Posted on

Better Yield Next Time? Start Planning a ‘Grow-Your-Own Food’ Project Now

Happy December Everyone!

With the New Year just around the bend and a new growing season to plan, I am so excited to flip through some beautiful seed catalogs I recently received in the mail (online and paper). Inspiration abounds in the beautifully photographed pages. It summons the taste and smell of homegrown food that is still warm from the hot summer sun. If it isn’t already apparent, I am looking forward to another growing season and the hot summer sun.

Invest in Living a Life Well Nourished

To take my already overflowing garden dreams to the next level, I invested in a lovely new cookbook: Life in Balance: A Fresher Approach to Eating by Donna Hay.  My preference is to invest in cookbooks and garden seeds over gym memberships. Cookbooks and garden seeds nourish, revitalize and teach; my gym memberships just collect dust after a about a month. Donna’s cookbook contains wonderful plant-based recipes (it contains meat-based recipes too and it’s what I would consider a ‘Paleo’ cookbook) but the thing is, vegetables aren’t just side dishes here, they are front and center in simple, creative and delicious ways. I am heartened to see more and more plant-based cookbooks hitting the market. See Cookbooks for a Plant-Based Diet for a list of my favorite plant-based cookbooks.

Life in Balance

As I sit here dressed in a warm sweater sipping a hot morning coffee, my mind wanders to the warmest days of summer when we can use the harvest from our garden to host al fresco feasts for our neighbors and friends.  It’s never early to start planning feast menus, is it?


However, long before we can enjoy our harvest, there’s got to be some serious planning. I have several goals to achieve in the garden this year:

  1. expand the garden and increase crop yield
  2. try different growing media (organic dirt vs. hay)
  3. set up an ecosystem that supports native and honey bees as well as other beneficial bugs
  4. use companion plants to naturally ward of pests
  5. grow juicy, plump tomatoes, zucchini, and cucumbers (see resources at the end of this post)

Inspiration from the Homesteading Summit

A few weekends ago, I watched some of the presentations from the  Online Homesteading Summit. Topics centered around permaculture and included an introduction to permaculture principles, water conservation, bee keeping, and home gardening among others.



I don’t come from an agricultural background by any stretch of the imagination. But one key piece of information that permeated all the presentations was that one does not need to be a biologist or geological expert. In fact, if one is a keen observer of nature and comes to understand its patterns and cycles, achieving nutritional and ecological sustainability by growing your own (with minimal effort) is an attainable-not lofty-goal.

Feeling inspired to grow more of our own food next year, I ran outside to put stakes in our front yard. These stakes are the beginning of an expanded home garden and a new project. I love projects!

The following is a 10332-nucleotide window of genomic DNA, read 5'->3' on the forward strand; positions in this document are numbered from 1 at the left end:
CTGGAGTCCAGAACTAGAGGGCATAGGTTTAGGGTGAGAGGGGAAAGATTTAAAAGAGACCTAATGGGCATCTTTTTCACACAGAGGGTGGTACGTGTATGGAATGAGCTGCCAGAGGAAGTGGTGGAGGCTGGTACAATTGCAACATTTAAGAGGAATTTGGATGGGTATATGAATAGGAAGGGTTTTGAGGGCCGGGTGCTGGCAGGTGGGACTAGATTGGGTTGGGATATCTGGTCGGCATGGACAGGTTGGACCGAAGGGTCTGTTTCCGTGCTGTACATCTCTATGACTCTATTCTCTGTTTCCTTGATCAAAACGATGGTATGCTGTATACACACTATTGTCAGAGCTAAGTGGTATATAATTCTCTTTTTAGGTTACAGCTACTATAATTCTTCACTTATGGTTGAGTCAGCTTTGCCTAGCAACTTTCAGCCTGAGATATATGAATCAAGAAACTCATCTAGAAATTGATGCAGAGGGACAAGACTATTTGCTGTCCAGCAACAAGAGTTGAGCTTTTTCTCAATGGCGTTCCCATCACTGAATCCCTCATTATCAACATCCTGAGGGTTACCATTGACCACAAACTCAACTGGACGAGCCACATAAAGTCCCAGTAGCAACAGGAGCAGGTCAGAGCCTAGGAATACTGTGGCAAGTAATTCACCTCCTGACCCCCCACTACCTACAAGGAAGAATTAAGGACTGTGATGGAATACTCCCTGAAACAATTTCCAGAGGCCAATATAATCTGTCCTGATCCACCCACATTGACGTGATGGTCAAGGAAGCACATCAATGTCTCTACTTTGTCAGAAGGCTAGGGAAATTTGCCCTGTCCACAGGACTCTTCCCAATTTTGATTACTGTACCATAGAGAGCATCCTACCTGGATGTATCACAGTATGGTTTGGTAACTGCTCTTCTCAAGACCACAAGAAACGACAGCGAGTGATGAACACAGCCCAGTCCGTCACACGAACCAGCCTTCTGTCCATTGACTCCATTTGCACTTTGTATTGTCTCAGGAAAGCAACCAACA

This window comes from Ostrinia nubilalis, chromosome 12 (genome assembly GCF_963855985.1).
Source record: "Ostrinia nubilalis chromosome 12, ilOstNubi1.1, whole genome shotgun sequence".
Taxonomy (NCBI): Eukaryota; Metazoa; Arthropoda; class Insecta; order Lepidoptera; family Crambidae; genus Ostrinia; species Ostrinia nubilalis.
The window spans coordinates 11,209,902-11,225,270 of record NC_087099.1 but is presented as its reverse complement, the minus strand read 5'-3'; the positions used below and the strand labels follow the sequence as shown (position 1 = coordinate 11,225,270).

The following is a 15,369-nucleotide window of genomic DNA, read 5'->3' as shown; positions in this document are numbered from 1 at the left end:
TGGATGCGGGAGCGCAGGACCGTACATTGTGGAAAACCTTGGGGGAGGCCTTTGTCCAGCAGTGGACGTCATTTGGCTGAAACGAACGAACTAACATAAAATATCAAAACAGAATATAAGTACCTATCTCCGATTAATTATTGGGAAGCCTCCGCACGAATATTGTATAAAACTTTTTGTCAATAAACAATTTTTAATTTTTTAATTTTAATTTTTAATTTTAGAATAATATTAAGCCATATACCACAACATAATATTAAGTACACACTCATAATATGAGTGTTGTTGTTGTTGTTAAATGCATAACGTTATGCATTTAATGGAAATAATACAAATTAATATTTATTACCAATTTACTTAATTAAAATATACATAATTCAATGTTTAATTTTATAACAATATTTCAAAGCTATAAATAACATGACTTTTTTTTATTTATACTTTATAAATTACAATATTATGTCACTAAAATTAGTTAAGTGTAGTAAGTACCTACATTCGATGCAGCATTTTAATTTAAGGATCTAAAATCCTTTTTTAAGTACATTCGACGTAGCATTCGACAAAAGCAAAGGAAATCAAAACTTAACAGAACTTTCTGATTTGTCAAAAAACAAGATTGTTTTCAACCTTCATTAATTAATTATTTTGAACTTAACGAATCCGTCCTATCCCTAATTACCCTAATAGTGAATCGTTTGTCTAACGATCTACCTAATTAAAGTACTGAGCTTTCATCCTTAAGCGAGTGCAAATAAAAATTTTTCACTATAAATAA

Lessons from Last Year’s Growing Season

Last year was our first year of growing food in British Columbia. We grew our own vegetables and herbs on 80 square feet. This gave us enough fresh produce for 22 weeks in a row but the process was much like walking through a corn field in the dark – unpredictable. We never knew what was coming next and it was either feast or famine – a crop came all at once, inundating us for a week or not coming at all.

I planted trees and berries bushes without knowing how much spacing they required or that we already had a fig tree in the backyard and didn’t really need to buy another one. I learned that mint takes over the garden. In summary, I learned a lot about timing, spacing, and using the microclimates around our house to plant accordingly.  Chalk this up to necessary experience for a perennial city dweller.


Growing Your Own is on the Rise

Growing food in the yard is not new but the way it is being done now is a bit revolutionary. It’s the re-ruralization of the urban and suburban centers.  48 million households in the US and 43 million in Australia are attempting to grow their own produce in whatever space they have.  It seems like many of us are on the same journey so let’s support each other.

Geeking Out on Garden Planning

I was particularly inspired and moved to action by Stacey Murphy, backyard gardener, backyard geek, author of children’s books and recovering engineer. It was her simple and systematic approach to home gardening that really revved up my desire to replicate and extrapolate. Because the circumstances – climate, soil conditions, amount of space – are as unique as the people who choose to grow their own, this variability opens the door for guesswork but also a lot of creativity.

In summary, Stacey addressed 4 key ideas to take the guesswork out of backyard gardening:

  1. recognize patterns
  2. improve yield
  3. adapt/optimize patterns
  4. streamline effort

When Stacey began her backyard gardening project, she had a decent vegetable harvest but noticed that her garden could have produced better with better space utilization and a little planning ahead. This sounded a lot like us. The following year she got busy planning and put together her own road map for greater yield as well as to save energy, time and resources. All this by analyzing trends, patterns, and crunching some numbers.

Here are some wonderful resources from Tracy that anyone can use to increase their crop yield and to make their home garden a much more efficient and streamlined endeavor.

  1. Garden Geek Garden Template
  2. Your Guide to Understanding Growing Zones (sign up on Stacey’s Facebook Page and get this guide)


Other Resources to help you create a vibrant ecosystem in your yard with minimal effort:

  1. Permaculture Principles
  2. Creating a Bee Friendly ecosystem in your backyard
  3. Secrets to Growing Plump Tomatoes
  4. Companion Plants that Ward Off Unwanted Pests (including mosquitoes)
  5. City of Vancouver Urban Garden Agriculture Guidelines